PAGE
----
It was easy for us to acclimate to higher quality TV screens. Most of us have probably forgotten how TV screens used to look before HD. High-definition (HD) is 1080p, meaning it is 1920 pixels across by 1080 pixels down (1920x1080) for a total of 2,073,600 pixels. Pixel, derived from the phrase “Picture Element,” is the basic unit of programmable color. As you know, the more pixels you have, the clearer and sharper your pictures will look.

You also have to take screen size into consideration. If you have a smaller 20-inch screen, the amount of pixels within that size impacts image quality less than a 50 or 100-inch screen. As we purchase bigger TVs, we want better image quality, which means more pixels are needed.

The newest television products, as displayed at the 2018 Consumer Electronics Show (CES), include 4K and 8K resolution displays, but what do those numbers represent? In simplest terms, they represent better picture quality, consisting of more pixels.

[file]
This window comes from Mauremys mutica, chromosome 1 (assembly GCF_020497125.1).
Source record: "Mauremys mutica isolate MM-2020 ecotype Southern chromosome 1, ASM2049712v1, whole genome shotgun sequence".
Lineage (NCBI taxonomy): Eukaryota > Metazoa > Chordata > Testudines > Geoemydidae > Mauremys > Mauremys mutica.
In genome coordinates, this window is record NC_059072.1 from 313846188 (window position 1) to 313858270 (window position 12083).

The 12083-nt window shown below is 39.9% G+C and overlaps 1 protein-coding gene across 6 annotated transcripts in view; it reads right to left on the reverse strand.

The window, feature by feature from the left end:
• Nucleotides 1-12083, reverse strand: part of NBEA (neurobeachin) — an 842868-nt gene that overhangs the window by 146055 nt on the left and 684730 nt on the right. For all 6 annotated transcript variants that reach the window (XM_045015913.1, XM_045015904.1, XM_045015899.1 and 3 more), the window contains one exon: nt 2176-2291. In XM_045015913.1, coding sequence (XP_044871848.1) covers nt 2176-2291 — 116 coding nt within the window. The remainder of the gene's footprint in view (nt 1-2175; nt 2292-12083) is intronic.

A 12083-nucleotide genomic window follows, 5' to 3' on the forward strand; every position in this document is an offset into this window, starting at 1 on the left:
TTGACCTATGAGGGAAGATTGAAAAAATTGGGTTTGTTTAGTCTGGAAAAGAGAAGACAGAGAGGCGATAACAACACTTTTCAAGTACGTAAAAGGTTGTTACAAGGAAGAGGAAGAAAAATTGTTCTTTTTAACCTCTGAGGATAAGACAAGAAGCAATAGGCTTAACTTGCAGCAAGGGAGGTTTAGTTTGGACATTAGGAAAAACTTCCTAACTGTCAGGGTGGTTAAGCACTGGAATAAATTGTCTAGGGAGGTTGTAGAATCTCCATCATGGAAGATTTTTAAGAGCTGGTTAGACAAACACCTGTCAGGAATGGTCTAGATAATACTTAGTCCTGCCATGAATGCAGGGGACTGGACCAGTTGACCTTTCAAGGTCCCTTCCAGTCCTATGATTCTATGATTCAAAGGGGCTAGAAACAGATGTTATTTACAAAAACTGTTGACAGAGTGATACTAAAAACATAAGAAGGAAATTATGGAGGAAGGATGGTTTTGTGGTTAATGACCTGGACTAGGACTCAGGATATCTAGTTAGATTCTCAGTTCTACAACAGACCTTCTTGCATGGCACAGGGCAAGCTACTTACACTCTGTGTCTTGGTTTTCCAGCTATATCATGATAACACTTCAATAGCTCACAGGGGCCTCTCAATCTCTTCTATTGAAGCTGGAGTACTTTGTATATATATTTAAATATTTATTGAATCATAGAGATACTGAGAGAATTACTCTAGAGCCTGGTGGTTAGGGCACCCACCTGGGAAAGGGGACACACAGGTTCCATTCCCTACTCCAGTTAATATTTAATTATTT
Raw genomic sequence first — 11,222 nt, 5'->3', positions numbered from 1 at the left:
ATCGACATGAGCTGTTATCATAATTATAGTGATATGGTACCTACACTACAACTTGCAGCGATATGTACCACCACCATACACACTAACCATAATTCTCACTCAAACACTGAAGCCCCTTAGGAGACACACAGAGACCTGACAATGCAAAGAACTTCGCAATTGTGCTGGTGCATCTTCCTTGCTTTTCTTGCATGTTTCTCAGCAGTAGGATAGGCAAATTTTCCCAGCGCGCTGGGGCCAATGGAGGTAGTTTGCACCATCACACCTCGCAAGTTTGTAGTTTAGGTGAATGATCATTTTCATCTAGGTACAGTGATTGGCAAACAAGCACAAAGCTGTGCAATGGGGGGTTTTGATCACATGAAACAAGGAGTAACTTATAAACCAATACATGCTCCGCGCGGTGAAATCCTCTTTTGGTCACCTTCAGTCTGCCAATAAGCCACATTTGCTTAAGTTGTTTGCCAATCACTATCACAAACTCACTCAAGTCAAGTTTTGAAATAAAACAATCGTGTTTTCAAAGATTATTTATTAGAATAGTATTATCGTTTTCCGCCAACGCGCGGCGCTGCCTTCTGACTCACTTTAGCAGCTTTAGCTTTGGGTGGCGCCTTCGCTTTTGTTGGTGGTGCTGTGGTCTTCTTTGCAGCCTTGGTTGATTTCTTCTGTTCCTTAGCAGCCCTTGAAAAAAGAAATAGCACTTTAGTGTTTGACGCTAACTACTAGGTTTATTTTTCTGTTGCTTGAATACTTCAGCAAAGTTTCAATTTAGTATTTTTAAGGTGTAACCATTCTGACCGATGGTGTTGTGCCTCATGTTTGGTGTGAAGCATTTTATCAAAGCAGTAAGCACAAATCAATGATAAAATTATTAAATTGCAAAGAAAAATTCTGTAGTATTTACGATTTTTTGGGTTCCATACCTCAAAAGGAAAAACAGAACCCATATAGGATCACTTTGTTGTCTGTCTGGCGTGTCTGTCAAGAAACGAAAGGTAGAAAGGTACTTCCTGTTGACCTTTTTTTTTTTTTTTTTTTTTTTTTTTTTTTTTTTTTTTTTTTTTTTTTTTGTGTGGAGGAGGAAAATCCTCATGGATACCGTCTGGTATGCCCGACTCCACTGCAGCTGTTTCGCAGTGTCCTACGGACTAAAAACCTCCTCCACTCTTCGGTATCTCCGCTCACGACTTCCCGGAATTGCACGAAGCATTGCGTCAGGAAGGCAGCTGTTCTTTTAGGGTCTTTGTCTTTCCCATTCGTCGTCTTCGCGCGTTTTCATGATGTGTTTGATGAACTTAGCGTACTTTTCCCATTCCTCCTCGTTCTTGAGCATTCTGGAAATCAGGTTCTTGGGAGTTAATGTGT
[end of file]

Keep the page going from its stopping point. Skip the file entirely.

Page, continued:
The standard for screen resolution is now known as Ultra High Definition (UHD or Ultra HD), but you’ll see TVs often labeled as 4K or 4K Ultra HD. To be exact, a 4K screen is 3840x2160, for an impressive 8,294,400 pixels -- 4 times the resolution of the previous HD 1080p.

There is one big question for us to ask: Where do we get the 4K content to watch on these UHD screens? In order for content to be broadcast in 4K, it would have to be filmed in a high enough resolution, and not all networks are providing this service yet. Some of the streamed content is 4K, but the selection is very limited right now.